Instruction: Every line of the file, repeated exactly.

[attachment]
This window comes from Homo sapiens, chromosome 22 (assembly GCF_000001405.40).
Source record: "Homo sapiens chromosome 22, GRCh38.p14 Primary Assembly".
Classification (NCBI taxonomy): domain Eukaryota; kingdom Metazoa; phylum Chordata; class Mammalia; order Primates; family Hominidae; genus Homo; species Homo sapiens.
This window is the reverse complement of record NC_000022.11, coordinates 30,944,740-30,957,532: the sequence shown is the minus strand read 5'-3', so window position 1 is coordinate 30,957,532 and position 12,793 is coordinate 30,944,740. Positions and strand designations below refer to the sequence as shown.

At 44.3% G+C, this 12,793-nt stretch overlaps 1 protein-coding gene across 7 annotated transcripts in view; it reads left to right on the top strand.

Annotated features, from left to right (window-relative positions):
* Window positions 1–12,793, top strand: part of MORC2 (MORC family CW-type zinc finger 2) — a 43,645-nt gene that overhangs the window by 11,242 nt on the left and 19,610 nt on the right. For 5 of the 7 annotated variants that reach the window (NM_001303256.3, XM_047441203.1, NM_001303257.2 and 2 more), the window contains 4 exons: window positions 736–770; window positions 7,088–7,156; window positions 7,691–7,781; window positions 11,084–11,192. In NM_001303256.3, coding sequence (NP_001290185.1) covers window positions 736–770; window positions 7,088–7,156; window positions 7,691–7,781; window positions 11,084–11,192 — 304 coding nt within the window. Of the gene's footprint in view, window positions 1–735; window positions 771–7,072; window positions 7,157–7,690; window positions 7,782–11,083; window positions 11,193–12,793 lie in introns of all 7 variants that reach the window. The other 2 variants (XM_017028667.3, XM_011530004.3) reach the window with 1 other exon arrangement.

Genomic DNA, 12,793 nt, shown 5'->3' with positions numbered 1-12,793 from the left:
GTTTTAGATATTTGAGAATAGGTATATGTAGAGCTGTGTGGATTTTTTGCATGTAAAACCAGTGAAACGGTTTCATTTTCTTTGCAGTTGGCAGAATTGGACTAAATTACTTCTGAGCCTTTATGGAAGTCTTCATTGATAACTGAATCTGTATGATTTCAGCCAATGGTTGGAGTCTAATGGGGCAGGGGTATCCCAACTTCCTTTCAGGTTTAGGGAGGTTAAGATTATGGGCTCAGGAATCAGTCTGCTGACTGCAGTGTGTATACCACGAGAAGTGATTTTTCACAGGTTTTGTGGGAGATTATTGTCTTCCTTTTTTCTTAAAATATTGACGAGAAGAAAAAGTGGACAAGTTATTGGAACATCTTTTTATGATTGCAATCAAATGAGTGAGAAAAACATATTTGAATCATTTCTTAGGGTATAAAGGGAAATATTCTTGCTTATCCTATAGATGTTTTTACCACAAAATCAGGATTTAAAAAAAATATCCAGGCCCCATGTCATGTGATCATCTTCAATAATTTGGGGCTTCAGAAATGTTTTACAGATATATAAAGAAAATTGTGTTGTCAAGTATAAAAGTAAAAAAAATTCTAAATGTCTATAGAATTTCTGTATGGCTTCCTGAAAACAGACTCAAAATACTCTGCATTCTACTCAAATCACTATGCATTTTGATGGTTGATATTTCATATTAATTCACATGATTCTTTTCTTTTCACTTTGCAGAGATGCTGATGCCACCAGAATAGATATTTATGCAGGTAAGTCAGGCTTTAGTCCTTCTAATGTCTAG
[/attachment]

This window comes from Homo sapiens, chromosome 22 (assembly GCF_000001405.40).
Source record: "Homo sapiens chromosome 22, GRCh38.p14 Primary Assembly".
Classification (NCBI taxonomy): domain Eukaryota; kingdom Metazoa; phylum Chordata; class Mammalia; order Primates; family Hominidae; genus Homo; species Homo sapiens.
This window is the reverse complement of record NC_000022.11, coordinates 30,944,740-30,957,532: the sequence shown is the minus strand read 5'-3', so window position 1 is coordinate 30,957,532 and position 12,793 is coordinate 30,944,740. Positions and strand designations below refer to the sequence as shown.

At 44.3% G+C, this 12,793-nt stretch overlaps 1 protein-coding gene across 7 annotated transcripts in view; it reads left to right on the top strand.

Annotated features, from left to right (window-relative positions):
* Window positions 1–12,793, top strand: part of MORC2 (MORC family CW-type zinc finger 2) — a 43,645-nt gene that overhangs the window by 11,242 nt on the left and 19,610 nt on the right. For 5 of the 7 annotated variants that reach the window (NM_001303256.3, XM_047441203.1, NM_001303257.2 and 2 more), the window contains 4 exons: window positions 736–770; window positions 7,088–7,156; window positions 7,691–7,781; window positions 11,084–11,192. In NM_001303256.3, coding sequence (NP_001290185.1) covers window positions 736–770; window positions 7,088–7,156; window positions 7,691–7,781; window positions 11,084–11,192 — 304 coding nt within the window. Of the gene's footprint in view, window positions 1–735; window positions 771–7,072; window positions 7,157–7,690; window positions 7,782–11,083; window positions 11,193–12,793 lie in introns of all 7 variants that reach the window. The other 2 variants (XM_017028667.3, XM_011530004.3) reach the window with 1 other exon arrangement.

Genomic DNA, 12,793 nt, shown 5'->3' with positions numbered 1-12,793 from the left:
GTTTTAGATATTTGAGAATAGGTATATGTAGAGCTGTGTGGATTTTTTGCATGTAAAACCAGTGAAACGGTTTCATTTTCTTTGCAGTTGGCAGAATTGGACTAAATTACTTCTGAGCCTTTATGGAAGTCTTCATTGATAACTGAATCTGTATGATTTCAGCCAATGGTTGGAGTCTAATGGGGCAGGGGTATCCCAACTTCCTTTCAGGTTTAGGGAGGTTAAGATTATGGGCTCAGGAATCAGTCTGCTGACTGCAGTGTGTATACCACGAGAAGTGATTTTTCACAGGTTTTGTGGGAGATTATTGTCTTCCTTTTTTCTTAAAATATTGACGAGAAGAAAAAGTGGACAAGTTATTGGAACATCTTTTTATGATTGCAATCAAATGAGTGAGAAAAACATATTTGAATCATTTCTTAGGGTATAAAGGGAAATATTCTTGCTTATCCTATAGATGTTTTTACCACAAAATCAGGATTTAAAAAAAATATCCAGGCCCCATGTCATGTGATCATCTTCAATAATTTGGGGCTTCAGAAATGTTTTACAGATATATAAAGAAAATTGTGTTGTCAAGTATAAAAGTAAAAAAAATTCTAAATGTCTATAGAATTTCTGTATGGCTTCCTGAAAACAGACTCAAAATACTCTGCATTCTACTCAAATCACTATGCATTTTGATGGTTGATATTTCATATTAATTCACATGATTCTTTTCTTTTCACTTTGCAGAGATGCTGATGCCACCAGAATAGATATTTATGCAGGTAAGTCAGGCTTTAGTCCTTCTAATGTCTAG